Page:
An old aircraft bomb weighing 250 kilograms exploded near the Donnersbergerbruecke train station in Munich, Germany, on Wednesday, during drilling as part of construction work project to build another line through the city center. The site is located on the approach to Munich’s central station. The boom was heard several miles away. Debris was fired hundreds of yards away. At least three people were injured, one of them seriously. The Munich Fire Department tweeted at around 12:55 p.m. local time that it was assisting “a large number of people” on the site. Fire engines and around 50 emergency service members were at the scene while a police helicopter circled above the station. According to the police, there was a loud bang near the Donnersberger Bridge, followed by a column of smoke.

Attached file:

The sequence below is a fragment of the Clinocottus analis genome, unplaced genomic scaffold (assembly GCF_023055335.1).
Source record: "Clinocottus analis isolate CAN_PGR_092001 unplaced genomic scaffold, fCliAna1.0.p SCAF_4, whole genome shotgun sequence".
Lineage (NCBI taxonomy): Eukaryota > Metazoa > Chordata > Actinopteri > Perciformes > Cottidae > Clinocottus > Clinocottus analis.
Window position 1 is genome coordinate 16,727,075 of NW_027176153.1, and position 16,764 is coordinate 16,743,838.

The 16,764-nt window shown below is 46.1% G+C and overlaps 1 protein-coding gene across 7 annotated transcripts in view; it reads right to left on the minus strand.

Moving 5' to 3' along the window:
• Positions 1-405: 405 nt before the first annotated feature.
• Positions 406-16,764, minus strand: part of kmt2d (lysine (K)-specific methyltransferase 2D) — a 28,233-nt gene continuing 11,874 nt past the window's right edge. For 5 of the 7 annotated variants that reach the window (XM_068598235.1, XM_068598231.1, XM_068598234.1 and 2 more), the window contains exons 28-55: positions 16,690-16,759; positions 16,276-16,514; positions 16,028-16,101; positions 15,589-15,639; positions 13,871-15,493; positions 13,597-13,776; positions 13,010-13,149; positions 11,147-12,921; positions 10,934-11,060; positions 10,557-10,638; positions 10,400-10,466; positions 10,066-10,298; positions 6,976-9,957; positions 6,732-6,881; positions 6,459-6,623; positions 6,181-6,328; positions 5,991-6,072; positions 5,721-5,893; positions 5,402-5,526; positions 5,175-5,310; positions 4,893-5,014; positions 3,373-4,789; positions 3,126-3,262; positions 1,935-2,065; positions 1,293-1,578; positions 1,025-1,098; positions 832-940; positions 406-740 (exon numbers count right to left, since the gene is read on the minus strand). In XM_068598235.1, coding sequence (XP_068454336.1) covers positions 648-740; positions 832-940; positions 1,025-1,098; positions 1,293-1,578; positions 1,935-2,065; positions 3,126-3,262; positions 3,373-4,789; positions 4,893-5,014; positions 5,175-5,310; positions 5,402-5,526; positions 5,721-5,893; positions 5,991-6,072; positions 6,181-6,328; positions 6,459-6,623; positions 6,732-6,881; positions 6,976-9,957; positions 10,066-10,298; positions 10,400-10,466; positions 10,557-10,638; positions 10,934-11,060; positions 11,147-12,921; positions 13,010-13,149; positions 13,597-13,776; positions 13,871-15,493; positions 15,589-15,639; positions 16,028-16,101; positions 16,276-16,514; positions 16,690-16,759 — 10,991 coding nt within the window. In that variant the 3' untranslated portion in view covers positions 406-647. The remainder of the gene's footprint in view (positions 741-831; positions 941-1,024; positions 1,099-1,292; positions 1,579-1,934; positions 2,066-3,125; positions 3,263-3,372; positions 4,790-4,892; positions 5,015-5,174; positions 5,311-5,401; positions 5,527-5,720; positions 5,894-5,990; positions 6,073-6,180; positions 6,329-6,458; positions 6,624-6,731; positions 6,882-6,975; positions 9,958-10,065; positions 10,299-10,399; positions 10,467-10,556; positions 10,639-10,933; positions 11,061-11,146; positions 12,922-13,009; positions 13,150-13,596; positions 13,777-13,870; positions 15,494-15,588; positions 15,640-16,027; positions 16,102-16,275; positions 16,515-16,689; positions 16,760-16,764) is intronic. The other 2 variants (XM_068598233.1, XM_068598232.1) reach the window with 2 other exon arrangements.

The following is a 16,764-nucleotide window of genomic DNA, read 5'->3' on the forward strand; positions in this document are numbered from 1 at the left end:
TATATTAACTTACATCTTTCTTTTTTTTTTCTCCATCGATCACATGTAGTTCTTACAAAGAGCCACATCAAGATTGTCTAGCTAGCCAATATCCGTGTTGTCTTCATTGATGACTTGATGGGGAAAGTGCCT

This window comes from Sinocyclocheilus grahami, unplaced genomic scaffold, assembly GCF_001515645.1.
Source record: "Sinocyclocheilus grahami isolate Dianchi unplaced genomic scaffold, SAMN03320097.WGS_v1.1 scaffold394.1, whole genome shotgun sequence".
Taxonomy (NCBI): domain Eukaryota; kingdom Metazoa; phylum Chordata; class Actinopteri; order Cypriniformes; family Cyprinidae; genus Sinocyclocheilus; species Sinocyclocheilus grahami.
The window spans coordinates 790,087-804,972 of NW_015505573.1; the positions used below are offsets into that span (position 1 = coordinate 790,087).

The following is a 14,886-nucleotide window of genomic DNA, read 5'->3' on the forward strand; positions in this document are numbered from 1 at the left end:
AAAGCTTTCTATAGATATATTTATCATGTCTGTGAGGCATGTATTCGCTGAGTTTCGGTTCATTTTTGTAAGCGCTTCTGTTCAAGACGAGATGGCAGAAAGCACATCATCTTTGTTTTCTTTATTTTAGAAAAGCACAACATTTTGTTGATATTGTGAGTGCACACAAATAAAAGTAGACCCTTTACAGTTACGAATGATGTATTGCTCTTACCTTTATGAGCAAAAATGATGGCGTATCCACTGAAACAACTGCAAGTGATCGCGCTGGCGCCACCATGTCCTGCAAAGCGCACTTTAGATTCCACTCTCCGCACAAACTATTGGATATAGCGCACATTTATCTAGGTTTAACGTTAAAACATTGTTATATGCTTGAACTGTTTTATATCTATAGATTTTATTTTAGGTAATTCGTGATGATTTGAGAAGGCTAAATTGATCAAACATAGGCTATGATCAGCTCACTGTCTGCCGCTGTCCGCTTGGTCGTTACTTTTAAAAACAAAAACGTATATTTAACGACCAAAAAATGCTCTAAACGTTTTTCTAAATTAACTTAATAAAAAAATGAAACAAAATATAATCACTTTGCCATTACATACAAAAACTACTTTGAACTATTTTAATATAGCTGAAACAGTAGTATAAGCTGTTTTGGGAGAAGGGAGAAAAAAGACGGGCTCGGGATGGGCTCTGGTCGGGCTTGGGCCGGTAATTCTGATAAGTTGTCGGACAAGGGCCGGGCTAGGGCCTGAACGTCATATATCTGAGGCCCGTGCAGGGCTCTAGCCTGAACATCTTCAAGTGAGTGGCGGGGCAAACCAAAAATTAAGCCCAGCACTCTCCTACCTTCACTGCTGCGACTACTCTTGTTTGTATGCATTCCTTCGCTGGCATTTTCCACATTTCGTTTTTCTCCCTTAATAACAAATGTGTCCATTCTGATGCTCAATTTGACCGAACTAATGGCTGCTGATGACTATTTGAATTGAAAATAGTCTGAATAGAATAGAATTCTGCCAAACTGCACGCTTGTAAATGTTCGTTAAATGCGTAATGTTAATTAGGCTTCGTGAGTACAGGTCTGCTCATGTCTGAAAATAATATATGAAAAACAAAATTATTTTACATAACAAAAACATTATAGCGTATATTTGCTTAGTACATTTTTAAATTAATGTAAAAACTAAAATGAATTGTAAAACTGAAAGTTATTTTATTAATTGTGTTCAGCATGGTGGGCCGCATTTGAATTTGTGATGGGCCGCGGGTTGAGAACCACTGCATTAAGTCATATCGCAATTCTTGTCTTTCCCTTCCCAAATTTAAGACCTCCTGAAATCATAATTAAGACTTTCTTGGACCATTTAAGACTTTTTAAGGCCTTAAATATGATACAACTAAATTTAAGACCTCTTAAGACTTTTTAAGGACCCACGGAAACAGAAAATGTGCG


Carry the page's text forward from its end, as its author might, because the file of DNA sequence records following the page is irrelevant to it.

“At this time there is no evidence of criminal offenses. According to initial findings, we have three injured people, the danger area is largely cordoned off and train traffic is blocked on the main route,” said Munich police press officer Peter Werthmann. They also said “there is no danger outside the immediate area.” However, trains to and from that station, one of Germany’s busiest, were suspended. Unexploded bombs are still found frequently in Germany, more than 2,000 tonnes of live bombs and munitions each year, even 76 years after the end of the war. At that time, British and American warplanes dispersed 1.5 million tonnes of bombs that killed 600,000 people. Officials estimate that 15 per cent of the bombs failed to explode.